Intended for healthcare professionals

Research Article

Diagnosis and antibiotic treatment of acute otitis media: report from International Primary Care Network.

British Medical Journal 1990; 300 doi: (Published 03 March 1990) Cite this as: British Medical Journal 1990;300:582
  1. J Froom,
  2. L Culpepper,
  3. P Grob,
  4. A Bartelds,
  5. P Bowers,
  6. C Bridges-Webb,
  7. I Grava-Gubins,
  8. L Green,
  9. J Lion,
  10. B Somaini
  1. Department of Family Medicine, Memorial Hospital, Pawtucket, Rhode Island 02860.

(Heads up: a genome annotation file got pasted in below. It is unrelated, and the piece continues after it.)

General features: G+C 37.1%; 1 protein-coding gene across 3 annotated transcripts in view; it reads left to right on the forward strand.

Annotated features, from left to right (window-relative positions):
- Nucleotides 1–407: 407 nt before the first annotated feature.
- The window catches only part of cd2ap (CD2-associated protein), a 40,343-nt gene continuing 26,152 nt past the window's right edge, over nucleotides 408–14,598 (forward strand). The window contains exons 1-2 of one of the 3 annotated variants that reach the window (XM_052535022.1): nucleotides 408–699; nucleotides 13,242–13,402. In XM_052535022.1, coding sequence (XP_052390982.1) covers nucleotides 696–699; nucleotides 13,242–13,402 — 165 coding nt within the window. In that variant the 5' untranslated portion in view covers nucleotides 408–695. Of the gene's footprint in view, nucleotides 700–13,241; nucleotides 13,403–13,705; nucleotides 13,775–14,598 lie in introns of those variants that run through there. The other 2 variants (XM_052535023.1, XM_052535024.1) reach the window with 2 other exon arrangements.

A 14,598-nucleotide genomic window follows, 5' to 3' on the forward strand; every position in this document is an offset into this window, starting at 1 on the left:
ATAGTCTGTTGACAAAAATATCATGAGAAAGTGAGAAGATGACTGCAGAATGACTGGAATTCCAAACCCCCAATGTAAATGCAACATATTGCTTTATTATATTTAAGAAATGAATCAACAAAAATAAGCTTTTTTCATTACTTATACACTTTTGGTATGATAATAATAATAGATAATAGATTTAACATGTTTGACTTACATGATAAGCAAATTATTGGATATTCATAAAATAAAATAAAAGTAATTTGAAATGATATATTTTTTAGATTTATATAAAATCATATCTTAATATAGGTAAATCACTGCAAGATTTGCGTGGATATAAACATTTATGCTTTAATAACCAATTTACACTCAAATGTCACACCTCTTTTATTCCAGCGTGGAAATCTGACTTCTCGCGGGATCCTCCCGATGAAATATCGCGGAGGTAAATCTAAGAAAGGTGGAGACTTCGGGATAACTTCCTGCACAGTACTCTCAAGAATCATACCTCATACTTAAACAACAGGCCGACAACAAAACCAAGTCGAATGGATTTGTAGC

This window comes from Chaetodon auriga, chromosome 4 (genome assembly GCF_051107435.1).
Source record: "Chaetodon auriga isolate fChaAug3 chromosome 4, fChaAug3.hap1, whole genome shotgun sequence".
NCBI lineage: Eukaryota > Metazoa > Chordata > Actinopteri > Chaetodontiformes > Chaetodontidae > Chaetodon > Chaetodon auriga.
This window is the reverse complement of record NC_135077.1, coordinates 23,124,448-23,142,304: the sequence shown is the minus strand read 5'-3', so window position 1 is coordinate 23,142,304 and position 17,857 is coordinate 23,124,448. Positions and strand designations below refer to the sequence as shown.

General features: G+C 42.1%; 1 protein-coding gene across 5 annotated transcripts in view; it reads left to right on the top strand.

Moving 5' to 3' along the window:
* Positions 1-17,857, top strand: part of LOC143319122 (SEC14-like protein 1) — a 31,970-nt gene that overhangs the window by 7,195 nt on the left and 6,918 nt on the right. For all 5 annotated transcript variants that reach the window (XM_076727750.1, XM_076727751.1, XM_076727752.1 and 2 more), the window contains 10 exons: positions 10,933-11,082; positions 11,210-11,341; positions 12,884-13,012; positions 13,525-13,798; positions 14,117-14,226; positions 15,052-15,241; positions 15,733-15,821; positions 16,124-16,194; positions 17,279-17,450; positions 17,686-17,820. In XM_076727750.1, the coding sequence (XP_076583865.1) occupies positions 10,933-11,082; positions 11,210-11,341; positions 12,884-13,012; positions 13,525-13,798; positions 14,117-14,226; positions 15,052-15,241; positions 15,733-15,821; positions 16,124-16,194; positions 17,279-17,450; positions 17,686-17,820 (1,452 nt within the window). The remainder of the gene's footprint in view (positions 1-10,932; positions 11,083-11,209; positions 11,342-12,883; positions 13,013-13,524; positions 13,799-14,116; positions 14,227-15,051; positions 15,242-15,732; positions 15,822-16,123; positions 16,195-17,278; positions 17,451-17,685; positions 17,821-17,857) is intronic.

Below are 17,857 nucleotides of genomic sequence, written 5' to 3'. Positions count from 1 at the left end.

STUDY OBJECTIVE--The relation between a history of disorders suggestive of acute otitis media, symptoms, and findings of an examination of the tympanic membrane and doctors' certainty of diagnosis. Also, to examine differences in prescribing habits for acute otitis media among doctors from different countries. DESIGN--Questionnaires were completed by participating doctors for a maximum of 15 consecutive patients presenting with presumed acute otitis media. SETTING--General practices in Australia, Belgium, Great Britain, Israel, The Netherlands, New Zealand, Canada, Switzerland, and the United States. PATIENTS--3660 Children divided into the three age groups 0-12 months, 13-30 months, and greater than or equal to 31 months. MAIN OUTCOME MEASURES--General practitioners' responses to questions on their diagnostic certainty and resolution of patients' symptoms after two months. RESULTS--The diagnostic certainty in patients aged 0-12 months was 58.0%. This increased to 66.0% in those aged 13-30 months and 73.3% in those aged greater than or equal to 31 months. In all age groups diagnostic certainty was positively associated with the finding of a tympanic membrane that was discharging pus or bulging. Redness of the membrane and pain were also associated with certainty in patients aged 13-30 months, and a history of decreased hearing or recent upper respiratory infection was positively associated in patients aged greater than or equal to 31 months. The proportion of patients prescribed antibiotics varied greatly among the countries, from 31.2% in The Netherlands to 98.2% in both Australia and New Zealand, as did the duration of treatment. Patients who did not take antibiotics had a higher rate of recovery than those who did; the rate of recovery did not differ between different types of antibiotic. CONCLUSIONS--Doctors' certainty of diagnosis of acute otitis media was linked to patient's age. Improved criteria or techniques for diagnosing acute otitis media, especially in very young children, need to be developed. Antibiotic treatment did not improve the rate of recovery of patients in this study.